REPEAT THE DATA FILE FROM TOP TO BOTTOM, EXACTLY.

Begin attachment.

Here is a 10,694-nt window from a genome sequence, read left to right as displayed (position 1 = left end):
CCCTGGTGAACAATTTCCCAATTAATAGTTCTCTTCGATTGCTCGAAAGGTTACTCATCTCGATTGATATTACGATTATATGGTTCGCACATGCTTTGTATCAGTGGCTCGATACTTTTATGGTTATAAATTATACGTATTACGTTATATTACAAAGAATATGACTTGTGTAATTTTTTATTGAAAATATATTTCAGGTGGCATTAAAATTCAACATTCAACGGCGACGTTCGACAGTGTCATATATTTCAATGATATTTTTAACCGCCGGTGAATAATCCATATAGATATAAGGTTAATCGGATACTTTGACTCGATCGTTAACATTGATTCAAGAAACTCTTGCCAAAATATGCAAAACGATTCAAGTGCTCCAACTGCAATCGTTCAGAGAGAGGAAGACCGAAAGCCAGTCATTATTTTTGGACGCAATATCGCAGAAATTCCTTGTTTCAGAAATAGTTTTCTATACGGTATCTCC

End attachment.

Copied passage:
Here is a 10,694-nt window from a genome sequence, read left to right as displayed (position 1 = left end):
CCCTGGTGAACAATTTCCCAATTAATAGTTCTCTTCGATTGCTCGAAAGGTTACTCATCTCGATTGATATTACGATTATATGGTTCGCACATGCTTTGTATCAGTGGCTCGATACTTTTATGGTTATAAATTATACGTATTACGTTATATTACAAAGAATATGACTTGTGTAATTTTTTATTGAAAATATATTTCAGGTGGCATTAAAATTCAACATTCAACGGCGACGTTCGACAGTGTCATATATTTCAATGATATTTTTAACCGCCGGTGAATAATCCATATAGATATAAGGTTAATCGGATACTTTGACTCGATCGTTAACATTGATTCAAGAAACTCTTGCCAAAATATGCAAAACGATTCAAGTGCTCCAACTGCAATCGTTCAGAGAGAGGAAGACCGAAAGCCAGTCATTATTTTTGGACGCAATATCGCAGAAATTCCTTGTTTCAGAAATAGTTTTCTATACGGTATCTCC